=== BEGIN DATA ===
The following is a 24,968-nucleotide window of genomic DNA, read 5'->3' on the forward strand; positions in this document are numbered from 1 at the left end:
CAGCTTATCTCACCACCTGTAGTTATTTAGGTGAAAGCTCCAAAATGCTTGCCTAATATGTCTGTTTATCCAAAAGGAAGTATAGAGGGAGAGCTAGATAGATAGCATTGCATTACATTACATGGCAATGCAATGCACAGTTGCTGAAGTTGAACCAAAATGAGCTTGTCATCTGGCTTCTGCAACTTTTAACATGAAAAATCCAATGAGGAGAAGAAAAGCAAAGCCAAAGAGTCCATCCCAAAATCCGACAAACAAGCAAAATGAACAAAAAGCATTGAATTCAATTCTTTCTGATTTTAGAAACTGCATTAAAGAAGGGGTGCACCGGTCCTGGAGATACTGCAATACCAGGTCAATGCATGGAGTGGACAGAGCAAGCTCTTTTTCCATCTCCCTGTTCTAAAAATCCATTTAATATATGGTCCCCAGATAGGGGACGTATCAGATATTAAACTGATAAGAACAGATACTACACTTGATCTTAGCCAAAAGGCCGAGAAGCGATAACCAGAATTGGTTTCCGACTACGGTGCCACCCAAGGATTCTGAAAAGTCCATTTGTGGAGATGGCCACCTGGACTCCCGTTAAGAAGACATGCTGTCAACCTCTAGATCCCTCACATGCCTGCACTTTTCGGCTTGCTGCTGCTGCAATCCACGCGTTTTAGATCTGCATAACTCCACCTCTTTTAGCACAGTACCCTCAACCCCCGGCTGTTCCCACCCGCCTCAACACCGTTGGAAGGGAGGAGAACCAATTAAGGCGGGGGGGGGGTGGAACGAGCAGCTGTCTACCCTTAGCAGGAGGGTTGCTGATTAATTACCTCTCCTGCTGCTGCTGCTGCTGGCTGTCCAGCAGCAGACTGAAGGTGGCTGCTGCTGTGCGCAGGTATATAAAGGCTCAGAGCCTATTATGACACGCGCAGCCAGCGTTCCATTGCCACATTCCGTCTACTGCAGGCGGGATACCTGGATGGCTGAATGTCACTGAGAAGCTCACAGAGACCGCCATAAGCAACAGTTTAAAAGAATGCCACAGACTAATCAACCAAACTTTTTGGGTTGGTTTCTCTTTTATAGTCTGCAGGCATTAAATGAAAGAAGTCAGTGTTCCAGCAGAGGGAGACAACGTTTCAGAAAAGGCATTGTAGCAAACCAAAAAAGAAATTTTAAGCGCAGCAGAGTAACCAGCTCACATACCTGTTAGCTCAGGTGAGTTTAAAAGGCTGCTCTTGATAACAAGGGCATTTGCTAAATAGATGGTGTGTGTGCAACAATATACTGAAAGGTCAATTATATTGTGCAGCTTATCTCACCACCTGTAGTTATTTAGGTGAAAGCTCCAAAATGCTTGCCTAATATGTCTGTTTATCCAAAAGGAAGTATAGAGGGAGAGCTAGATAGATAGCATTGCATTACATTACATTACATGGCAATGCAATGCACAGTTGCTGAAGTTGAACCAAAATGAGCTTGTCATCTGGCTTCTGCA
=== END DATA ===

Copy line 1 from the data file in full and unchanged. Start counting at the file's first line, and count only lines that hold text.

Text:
The following is a 24,968-nucleotide window of genomic DNA, read 5'->3' on the forward strand; positions in this document are numbered from 1 at the left end: